Dear Dr. Alfiee: How Do I Talk to My Kids About Race, Police, and Discrimination?

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Dear Dr. Alfiee,

There is a lot going on in the US concerning race, police, and discrimination. I want to educate my kids about race relations while still being sensitive to the fact that this is heavy emotionally. How do I talk about this topic with my kids?

Sincerely,
A concerned dad

Dear Concerned Dad,

Trust me, I KNOW exactly what it feels like to have these stressful and painful conversations with a child about race.

I vividly recall the terrifying events and tragedy in Charlottesville, VA as one of the first times I had to do this with my own children, who were very young at the time, and I remember the many other events since when I have needed to comfort them and have hard discussions.

As an African American parent, my struggle to discuss these issues is contextualized by my worries related to racial trauma and not re-traumatizing my children, but feeling compelled to educate them and teaching them how to cope. Along these lines, I share with you my own tips for parents to consider.  Above all, I encourage you to remember that you know your children (or teens and young adults) best and that the following tips are merely ideas to support you in having what may be very difficult conversations.

  • Try to limit the amount of news media coverage you allow your child or teen to see and/or hear.  Young children especially may not yet have the capacity to discern or understand what is happening without having mom, dad, or a loved one provide a filter.
  • Consider your child’s age and developmental maturity when deciding what to share.  Try to find language that you believe your child/teen will understand to help them have context for sharing their worries, fears and concerns.
  • ​Reassure your child/teen of the safety in your own home and with you as a parent.  It may be helpful for you to remind your child/teen of the types of strategies your family has in place in case of emergencies.  For example, you might remind your child of why you lock your doors at home and in your vehicle when you are in the car to demonstrate to them that you are aware of their need for safety and to reassure them that you as the parent are concerned about their well being.
  • Ask your child/teen to talk with you about what they know of the triggering event and allow them space to express their feelings in an appropriate manner.  In allowing them space to discuss what they know, not only will you gain an idea of which knowledge gaps you may need to fill, but you will reinforce the importance of expressing feelings.  This is important for helping children and teenagers develop awareness of their emotions and responses to scary events.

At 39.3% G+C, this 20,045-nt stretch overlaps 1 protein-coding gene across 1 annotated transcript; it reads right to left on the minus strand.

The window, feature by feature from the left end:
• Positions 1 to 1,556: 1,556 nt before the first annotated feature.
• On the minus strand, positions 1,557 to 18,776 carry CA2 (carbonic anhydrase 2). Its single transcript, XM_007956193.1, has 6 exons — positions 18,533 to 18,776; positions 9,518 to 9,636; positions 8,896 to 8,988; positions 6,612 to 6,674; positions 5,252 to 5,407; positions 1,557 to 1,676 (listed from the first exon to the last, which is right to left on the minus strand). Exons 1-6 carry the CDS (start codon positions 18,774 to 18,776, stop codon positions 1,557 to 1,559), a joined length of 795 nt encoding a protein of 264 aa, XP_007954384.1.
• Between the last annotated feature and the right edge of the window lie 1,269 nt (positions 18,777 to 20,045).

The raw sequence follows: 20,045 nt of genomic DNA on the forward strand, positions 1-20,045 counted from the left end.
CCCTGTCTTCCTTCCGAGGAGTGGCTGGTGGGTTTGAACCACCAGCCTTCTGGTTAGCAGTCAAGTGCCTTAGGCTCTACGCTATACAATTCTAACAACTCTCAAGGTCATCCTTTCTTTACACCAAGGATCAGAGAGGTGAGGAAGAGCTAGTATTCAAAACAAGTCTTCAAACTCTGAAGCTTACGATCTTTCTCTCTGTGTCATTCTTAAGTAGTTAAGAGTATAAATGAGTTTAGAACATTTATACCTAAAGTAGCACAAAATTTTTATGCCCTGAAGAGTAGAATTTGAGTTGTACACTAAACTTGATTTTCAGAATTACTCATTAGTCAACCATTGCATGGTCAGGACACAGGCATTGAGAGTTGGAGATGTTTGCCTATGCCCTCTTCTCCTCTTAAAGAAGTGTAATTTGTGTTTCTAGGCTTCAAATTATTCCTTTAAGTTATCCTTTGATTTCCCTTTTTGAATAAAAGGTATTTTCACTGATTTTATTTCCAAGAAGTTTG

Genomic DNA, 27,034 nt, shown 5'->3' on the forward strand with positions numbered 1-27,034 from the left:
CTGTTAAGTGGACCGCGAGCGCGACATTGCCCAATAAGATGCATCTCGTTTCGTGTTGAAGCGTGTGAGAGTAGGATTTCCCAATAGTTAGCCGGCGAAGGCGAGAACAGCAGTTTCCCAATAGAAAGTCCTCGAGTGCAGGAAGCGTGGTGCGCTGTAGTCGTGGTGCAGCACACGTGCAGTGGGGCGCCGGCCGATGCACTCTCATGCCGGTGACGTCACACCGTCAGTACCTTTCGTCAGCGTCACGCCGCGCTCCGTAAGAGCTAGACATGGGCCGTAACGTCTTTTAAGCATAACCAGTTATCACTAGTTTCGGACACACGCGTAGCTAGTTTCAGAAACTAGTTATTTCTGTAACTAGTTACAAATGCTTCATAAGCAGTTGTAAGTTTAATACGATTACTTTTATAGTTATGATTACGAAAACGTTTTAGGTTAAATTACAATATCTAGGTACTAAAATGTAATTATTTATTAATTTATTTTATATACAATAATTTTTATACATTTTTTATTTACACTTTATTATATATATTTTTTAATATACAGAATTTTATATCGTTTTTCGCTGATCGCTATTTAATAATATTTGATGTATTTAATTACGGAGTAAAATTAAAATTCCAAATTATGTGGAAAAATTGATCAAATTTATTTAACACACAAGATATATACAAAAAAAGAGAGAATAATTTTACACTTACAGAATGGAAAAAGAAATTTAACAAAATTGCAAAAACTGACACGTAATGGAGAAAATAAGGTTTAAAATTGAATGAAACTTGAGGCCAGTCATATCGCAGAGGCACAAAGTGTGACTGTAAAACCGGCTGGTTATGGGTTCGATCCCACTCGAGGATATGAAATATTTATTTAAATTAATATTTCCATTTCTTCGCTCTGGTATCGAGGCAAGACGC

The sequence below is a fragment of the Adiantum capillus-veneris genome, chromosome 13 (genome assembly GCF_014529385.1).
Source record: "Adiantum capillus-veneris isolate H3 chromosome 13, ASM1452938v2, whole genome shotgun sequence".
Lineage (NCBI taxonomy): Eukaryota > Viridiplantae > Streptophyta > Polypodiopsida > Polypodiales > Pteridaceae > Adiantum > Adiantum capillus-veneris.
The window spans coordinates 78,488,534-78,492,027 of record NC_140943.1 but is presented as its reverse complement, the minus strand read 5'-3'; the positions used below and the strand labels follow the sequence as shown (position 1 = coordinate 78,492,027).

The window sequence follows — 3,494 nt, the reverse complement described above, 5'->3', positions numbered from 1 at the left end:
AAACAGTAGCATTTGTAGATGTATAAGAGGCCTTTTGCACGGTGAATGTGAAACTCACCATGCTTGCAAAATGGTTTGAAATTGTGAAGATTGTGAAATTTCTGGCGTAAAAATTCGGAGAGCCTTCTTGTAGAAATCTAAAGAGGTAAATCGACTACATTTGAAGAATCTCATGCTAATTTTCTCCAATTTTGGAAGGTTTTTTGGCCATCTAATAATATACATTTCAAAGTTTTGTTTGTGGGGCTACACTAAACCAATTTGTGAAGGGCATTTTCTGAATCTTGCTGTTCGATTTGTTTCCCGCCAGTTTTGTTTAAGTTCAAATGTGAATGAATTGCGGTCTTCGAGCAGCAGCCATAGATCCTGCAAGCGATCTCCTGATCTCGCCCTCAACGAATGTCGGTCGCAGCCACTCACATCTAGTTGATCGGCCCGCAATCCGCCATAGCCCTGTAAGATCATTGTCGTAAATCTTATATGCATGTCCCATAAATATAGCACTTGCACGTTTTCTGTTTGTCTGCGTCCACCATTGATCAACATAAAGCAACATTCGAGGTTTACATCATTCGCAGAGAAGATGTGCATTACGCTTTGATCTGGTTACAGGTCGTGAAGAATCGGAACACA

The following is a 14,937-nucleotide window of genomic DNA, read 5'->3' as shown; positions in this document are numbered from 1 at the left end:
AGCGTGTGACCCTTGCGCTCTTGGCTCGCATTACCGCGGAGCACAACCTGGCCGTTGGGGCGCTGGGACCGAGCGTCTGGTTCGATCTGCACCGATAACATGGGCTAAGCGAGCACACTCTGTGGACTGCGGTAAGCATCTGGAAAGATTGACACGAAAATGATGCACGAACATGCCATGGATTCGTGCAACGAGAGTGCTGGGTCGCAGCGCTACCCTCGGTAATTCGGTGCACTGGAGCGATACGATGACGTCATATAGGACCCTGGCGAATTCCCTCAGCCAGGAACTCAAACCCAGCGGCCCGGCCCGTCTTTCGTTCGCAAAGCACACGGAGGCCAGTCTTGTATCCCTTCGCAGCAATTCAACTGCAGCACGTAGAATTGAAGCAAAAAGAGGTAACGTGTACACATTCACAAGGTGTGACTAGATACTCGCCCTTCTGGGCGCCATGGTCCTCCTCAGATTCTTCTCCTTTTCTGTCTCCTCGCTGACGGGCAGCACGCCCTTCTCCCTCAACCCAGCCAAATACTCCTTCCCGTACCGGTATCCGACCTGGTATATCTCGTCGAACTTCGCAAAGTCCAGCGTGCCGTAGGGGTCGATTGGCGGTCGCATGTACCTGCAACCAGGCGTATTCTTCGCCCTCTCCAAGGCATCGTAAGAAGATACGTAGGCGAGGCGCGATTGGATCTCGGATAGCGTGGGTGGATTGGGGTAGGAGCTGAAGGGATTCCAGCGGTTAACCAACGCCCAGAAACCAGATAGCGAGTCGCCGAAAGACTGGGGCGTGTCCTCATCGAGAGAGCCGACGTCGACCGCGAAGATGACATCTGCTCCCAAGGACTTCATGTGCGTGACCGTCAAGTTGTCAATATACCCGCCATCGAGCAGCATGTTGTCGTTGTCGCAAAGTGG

• ​Be aware of significant changes in your child/teen’s behavior and act if you believe that the behaviors are seriously out of character.  Seek professional help if you must, as it is important to address these types of issues when they are in their early stages so that your child/teen does not suffer needlessly.
  • Be patient with yourself and your child/teen.  It may take a few days, or weeks or even months for him/her/them to return to “equilibrium” emotionally and behaviorally.  
  • Whatever your faith, you may find it helpful to rely on its teachings to help you.  Especially in the case of discussing the death and dying that they have certainly seen regularly in the recent months.   If faith is a part of your household, you may also find it helpful for “de-stressing” with your child/teen in a manner congruent with your family values.
  • Please remember that sensitive issues should be handled with care, but not avoided.  By taking time to understand racism, xenophobia, institutionalized discrimination, racial bias, police brutality and related issues, we help our children not only see race and culture, but embrace them in a healthy way. As parents, we must seek to understand our own fears, biases, and worries related to race and culture, then carefully use that knowledge to positively promote discussions on these issues in our homes and communities.

Recognize that racial stressors, tragedies and trauma impact us all in some way. For good mental health, it is important for us to acknowledge this, prioritize actively caring for our mental health and use every tool we can to support our children and loved ones.

I hope that you find this information helpful and know that as a Black mom and woman of color, I see you and I understand.

Love and Light,

Dr. Alfiee